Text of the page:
An artificial world is permeating and poisoning the natural. The Civilization itself has become a machine that does, or tries to do, everything in mechanical fashion. We think only in horse-power now; we cannot look at a waterfall without mentally turning it into electric power; we cannot survey a countryside full of pasturing cattle without thinking of its exploitation as a source of meat-supply; we cannot look at the beautiful old handiwork of an unspoilt primitive people without wishing to replace it by a modern technical process.

We cannot recapture our lost connectedness, Spengler believed, so it is too late for socialism. But like the heroes of old, we should face up to our destiny stoically and with no illusions. “Optimism is cowardice.” All that we can do, as beings of honor in a world of decline, is stick to our duty:

Our duty is to hold on to the lost position, without hope, without rescue, like that Roman soldier whose bones were found in front of a door in Pompeii, who, during the eruption of Vesuvius, died at his post because they forgot to relieve him. That is greatness.  

While Spengler was pessimistic, other Right thinkers still saw a chance for true socialism. Ernst

Jünger, who had been inspired by Spengler, inspired some of those Right thinkers. Jünger had been wounded three times in the Great War, but he had returned home determined to renew the fight against the decadent West. The war had been a loss—but a loss that could be transcended. We are, wrote Jünger, “a new generation, a race that has been hardened and inwardly transformed by all the darting flames and sledgehammer blows of the greatest war in history.”

Another Right thinker who still believed that socialism could come to be was Werner Sombart (1863-1941), best known as an outstanding sociologist and fiery critic of liberal capitalism. A good Marxist for much of his career, Sombart had moved toward the Right early in the twentieth century. To Sombart, that did not involve abandoning socialism but rather strengthening it. It was absolutely essential, Sombart argued, “to free Socialism from the Marxian system.” Doing so would make it possible to forge a better form of socialism by focusing it nationally; and by rejecting the pretense of being able to “‘prove’ the ‘necessity’ of Socialism by means of ‘scientific’ arguments,” socialism would then regain its “power of creating new ideals and the possibility of intense feeling.” A new nationalistic focus and rejuvenation of socialism’s idealistic feelings would, he thought, better enable socialists to combat the true enemy, liberal capitalism. Sombart’s next major work, Merchants and Heroes (1915), continued his attacks on liberal capitalism by contrasting two opposed types of social being, one decadent and the other noble; and Sombart’s attack on that primary target continued through 1928 when, agreeing in essence with Spengler and Moeller, he said of the socialist ideal:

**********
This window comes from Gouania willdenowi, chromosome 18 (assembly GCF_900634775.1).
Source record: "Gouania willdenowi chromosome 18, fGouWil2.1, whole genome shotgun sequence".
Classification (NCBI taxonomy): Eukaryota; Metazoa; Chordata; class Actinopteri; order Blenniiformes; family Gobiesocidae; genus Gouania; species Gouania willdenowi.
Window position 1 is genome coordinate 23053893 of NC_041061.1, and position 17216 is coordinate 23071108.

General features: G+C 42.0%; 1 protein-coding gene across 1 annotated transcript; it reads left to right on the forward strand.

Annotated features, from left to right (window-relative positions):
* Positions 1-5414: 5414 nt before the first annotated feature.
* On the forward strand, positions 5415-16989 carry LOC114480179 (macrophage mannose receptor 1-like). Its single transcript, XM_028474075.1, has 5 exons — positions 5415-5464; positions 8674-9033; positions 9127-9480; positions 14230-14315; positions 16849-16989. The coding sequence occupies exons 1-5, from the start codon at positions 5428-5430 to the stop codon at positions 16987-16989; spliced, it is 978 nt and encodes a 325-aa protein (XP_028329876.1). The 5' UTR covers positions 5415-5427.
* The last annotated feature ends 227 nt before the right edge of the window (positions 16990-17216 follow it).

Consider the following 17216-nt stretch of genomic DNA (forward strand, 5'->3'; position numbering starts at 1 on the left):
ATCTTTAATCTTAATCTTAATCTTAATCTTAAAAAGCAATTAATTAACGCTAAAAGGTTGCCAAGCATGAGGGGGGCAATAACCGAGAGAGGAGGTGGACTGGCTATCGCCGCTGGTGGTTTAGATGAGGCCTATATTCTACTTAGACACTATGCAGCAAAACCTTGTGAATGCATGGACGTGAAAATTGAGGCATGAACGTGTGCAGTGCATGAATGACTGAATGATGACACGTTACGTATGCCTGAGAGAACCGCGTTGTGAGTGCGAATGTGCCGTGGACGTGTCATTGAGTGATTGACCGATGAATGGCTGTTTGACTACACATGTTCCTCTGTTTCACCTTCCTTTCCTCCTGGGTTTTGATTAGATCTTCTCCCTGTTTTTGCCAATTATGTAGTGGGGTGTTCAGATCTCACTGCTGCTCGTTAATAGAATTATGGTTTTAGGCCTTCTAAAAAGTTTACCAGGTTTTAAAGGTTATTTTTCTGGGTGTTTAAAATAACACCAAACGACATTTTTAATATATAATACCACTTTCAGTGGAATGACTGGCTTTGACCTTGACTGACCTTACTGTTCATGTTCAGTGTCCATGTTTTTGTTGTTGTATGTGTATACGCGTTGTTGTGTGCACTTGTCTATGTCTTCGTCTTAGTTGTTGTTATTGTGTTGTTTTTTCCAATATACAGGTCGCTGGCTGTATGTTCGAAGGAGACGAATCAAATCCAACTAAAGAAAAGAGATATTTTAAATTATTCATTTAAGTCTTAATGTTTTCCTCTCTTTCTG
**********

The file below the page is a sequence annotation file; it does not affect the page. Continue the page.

This thought is destined to preserve mankind from a danger which is much greater than that of bureaucratization, and that is the danger of succumbing to mammonism, to the profit devil, to material interest mongering.

“Liberalism,” wrote Moeller, “ is the Death of Nations.”  So socialism had to be able to prevail against it. Yet it had to be the correct kind of socialism—and the correct kind of socialism was not Marxist. Marxist internationalism, the Right thinkers from Spengler to Sombart to Moeller argued, ended up being a false or illusory version of socialism. There is no universal culture, so there is no universal set of interests and no universal form that socialism can take. Socialism must be national—it must be rooted in each culture’s distinctive historical context. “Every people has its own socialism,” wrote Moeller, and so “international socialism does not exist.”

And in a remark that was prescient of the coming decade, Moeller wrote:

Socialism begins where Marxism ends. German socialism is called to play a part in the spiritual and intellectual history of mankind by purging itself of every trace of liberalism. … This New Socialism must be the foundation of Germany’s Third Empire.

The Rise of National Socialism: Who are the real socialists?

The rise of National Socialism to political prominence during the 1920s brought the abstract debate to particular focus, as the National Socialists, the Communists, and the Social Democrats all argued variations on the same themes and competed for the votes of the same constituencies.

The socialist Social Democrats and the Communists had split over whether socialism would be achieved by evolution or revolution. Hard feelings also existed between the two parties over the Spartacist Revolt of 1919, in which the Communists had risen up violently against an elected socialist regime. Thus the Social Democrats—in point of theory and in order to attract votes—regularly argued that there was no essential difference between the Communists and the National Socialists: both favored violence rather than peaceful and democratic procedures.

The Communists often returned the favor, arguing that the Social Democrats and the National Socialists had both in various ways sold out to capitalism. Ernst Thälmann, for example, in a speech to the plenary session of the Central Committee of the Communist Party of Germany, argued that the Social Democrats and National Socialists were ideological twins. The Social Democrats were willing to compromise with other parties and share power with them; only endless bickering and vacillation could result from that, which would serve only to maintain the capitalist status quo. The National Socialists, of course, were on the political Right, so by definition they had to be in the pockets of the capitalists.

The National Socialists recognized that they were on the Right and that the Social Democrats and the Communists were on the Left. But they found little practical difficulty wooing voters away from both parties by emphasizing the socialist elements of National Socialism. And they did not find that the theoretical goals of the three parties were that far apart. Hitler, for example, declared that “basically National Socialism and Marxism are the same.” And Josef Goebbels, who had a Ph.D. in philology and perhaps a better claim to understand the theoretical issues, argued the same point.